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MP3 and FLAC format

MP3

MPEG-1 or MPEG-2 Audio Layer III, more commonly referred to as MP3, is a patented encoding format for digital audio which uses a form of lossy data compression. It is a common audio format for consumer audio streaming or storage, as well as a de facto standard of digital audio compression for the transfer and playback of music on most digital audio players.

MP3 is an audio-specific format that was designed by the Moving Picture Experts Group (MPEG) as part of its MPEG-1 standard and later extended in MPEG-2 standard. The first MPEG subgroup – Audio group was formed by several teams of engineers at Fraunhofer IIS, University of Hannover, AT&T-Bell Labs, Thomson-Brandt, CCETT, and others. MPEG-1 Audio (MPEG-1 Part 3), which included MPEG-1 Audio Layer I, II and III was approved as a committee draft of ISO/IEC standard in 1991, finalised in 1992 and published in 1993 (ISO/IEC 11172-3:1993). Backwards compatible MPEG-2 Audio (MPEG-2 Part 3) with additional bit rates and sample rates was published in 1995 (ISO/IEC 13818-3:1995).

The use in MP3 of a lossy compression algorithm is designed to greatly reduce the amount of data required to represent the audio recording and still sound like a faithful reproduction of the original uncompressed audio for most listeners. An MP3 file that is created using the setting of 128 kbit/s will result in a file that is about 1/11 the size of the CD file created from the original audio source. An MP3 file can also be constructed at higher or lower bit rates, with higher or lower resulting quality.

The compression works by reducing accuracy of certain parts of sound that are considered to be beyond the auditory resolution ability of most people. This method is commonly referred to as perceptual coding. It uses psychoacoustic models to discard or reduce precision of components less audible to human hearing, and then records the remaining information in an efficient manner.

FLAC

FLAC (/ˈflæk/; Free Lossless Audio Codec) is a codec (compressor-decompressor or coder-decoder) which allows digital audio to be losslessly compressed such that file size is reduced without any information being lost. Digital audio compressed by FLAC's algorithm can typically be reduced to 50–60% of its original size, and decompressed into an identical copy of the original audio data.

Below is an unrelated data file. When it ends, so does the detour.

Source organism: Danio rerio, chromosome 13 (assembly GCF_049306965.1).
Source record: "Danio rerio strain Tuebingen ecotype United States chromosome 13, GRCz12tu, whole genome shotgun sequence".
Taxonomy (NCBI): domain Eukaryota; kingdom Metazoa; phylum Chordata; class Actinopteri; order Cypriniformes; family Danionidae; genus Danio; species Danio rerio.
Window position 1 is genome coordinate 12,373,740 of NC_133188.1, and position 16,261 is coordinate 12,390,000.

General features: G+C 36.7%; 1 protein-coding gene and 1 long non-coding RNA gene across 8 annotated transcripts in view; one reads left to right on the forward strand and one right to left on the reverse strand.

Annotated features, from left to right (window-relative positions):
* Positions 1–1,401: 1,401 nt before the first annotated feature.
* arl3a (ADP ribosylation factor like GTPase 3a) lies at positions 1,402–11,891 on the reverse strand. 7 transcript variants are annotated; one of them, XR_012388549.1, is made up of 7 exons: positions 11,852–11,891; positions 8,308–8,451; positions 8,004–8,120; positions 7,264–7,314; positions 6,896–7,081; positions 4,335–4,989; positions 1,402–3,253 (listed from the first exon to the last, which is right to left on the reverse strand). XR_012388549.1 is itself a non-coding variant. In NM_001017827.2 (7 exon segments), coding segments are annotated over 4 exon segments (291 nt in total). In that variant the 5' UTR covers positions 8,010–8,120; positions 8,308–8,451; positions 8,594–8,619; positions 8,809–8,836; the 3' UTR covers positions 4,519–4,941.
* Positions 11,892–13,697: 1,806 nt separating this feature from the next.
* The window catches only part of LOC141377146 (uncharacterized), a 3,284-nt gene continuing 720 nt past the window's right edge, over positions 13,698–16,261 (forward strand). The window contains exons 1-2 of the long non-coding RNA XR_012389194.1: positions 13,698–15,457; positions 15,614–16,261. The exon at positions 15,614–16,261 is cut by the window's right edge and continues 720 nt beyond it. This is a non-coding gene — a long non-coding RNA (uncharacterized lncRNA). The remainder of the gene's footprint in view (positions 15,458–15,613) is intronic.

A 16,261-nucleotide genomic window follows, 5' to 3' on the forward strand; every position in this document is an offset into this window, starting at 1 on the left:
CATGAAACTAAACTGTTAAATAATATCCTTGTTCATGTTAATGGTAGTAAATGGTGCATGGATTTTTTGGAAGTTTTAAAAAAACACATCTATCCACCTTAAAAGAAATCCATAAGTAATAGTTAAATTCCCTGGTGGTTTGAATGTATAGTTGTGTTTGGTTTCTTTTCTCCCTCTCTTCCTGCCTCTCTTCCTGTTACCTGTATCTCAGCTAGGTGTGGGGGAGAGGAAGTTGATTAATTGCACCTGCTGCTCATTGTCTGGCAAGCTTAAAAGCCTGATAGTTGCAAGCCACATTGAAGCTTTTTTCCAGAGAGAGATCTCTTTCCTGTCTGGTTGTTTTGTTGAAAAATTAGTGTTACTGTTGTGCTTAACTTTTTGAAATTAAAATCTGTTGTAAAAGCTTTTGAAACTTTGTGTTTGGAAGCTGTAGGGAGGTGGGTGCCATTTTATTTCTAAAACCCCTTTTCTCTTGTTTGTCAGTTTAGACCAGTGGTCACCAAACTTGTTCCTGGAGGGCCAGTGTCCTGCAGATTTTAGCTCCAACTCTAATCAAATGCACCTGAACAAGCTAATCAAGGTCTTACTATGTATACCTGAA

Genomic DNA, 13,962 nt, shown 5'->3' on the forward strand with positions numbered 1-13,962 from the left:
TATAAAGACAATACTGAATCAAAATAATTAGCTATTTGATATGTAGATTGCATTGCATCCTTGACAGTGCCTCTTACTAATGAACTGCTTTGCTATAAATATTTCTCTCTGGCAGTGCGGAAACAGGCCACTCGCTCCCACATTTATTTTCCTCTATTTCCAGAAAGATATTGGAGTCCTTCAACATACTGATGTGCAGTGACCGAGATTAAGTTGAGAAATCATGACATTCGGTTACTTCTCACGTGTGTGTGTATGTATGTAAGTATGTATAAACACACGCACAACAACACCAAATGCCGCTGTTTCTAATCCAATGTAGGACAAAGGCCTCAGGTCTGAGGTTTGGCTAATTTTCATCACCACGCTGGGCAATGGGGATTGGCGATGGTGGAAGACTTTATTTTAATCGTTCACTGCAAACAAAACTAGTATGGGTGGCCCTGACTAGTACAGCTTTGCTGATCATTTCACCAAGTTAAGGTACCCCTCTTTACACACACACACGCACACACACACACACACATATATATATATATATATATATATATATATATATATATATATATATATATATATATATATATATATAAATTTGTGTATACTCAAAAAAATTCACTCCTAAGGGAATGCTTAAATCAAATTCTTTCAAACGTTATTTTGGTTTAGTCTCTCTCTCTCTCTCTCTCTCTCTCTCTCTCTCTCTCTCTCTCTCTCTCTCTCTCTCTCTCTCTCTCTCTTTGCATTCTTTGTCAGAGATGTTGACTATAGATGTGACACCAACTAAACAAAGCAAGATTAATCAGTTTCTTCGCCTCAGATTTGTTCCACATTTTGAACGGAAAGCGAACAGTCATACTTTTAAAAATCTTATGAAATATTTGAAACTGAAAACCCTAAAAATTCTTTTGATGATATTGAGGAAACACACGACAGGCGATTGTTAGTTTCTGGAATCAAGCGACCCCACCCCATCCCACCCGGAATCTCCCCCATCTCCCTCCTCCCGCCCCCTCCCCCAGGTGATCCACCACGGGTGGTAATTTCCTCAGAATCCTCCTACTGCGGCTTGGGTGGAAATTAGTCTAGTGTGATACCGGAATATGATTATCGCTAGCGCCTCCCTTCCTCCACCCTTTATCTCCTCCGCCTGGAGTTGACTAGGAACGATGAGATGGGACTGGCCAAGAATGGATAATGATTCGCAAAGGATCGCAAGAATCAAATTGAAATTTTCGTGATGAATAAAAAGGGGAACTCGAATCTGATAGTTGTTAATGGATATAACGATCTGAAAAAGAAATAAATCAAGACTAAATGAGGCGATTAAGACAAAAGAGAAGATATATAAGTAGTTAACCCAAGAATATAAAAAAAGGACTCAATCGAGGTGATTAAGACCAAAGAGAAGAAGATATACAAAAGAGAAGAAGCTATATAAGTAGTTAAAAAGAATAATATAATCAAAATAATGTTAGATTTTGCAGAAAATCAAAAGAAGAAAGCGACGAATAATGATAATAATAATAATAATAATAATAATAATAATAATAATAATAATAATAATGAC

FLAC is an open format with royalty-free licensing and a reference implementation which is free software. FLAC has support for metadata tagging, album cover art, and fast seeking.

Though FLAC cannot store floating-point data, and playback support in portable audio devices and dedicated audio systems is limited compared to lossy formats like MP3 or uncompressed PCM, FLAC is supported by more hardware devices than competing lossless compressed formats like WavPack.

 

What's the difference?

As you can see above, the difference between MP3 and FLAC format is simple. MP3 is a lossy compression audio format and FLAC is a lossless compression audio format. Generally speaking, MP3 sacrifices some frequencies in order to reduce the file size of the audio. Choosing the MP3 version results in a smaller download size, more compatibilty among music devices but slightly weaker sound quality. FLAC version is also at a higher resolution than a CD by means of 24bit audio. In conclusion, MP3 format is reccommended for ordinary listeners who want to listen on their portable devices with no high priority to the sound quality. FLAC format is reccommended for the listeners who want the highest sound quality possible with perhaps a more expensive audio gear (i.e. audiophiles). However, both versions should bring more or less, very comparable listening experience.

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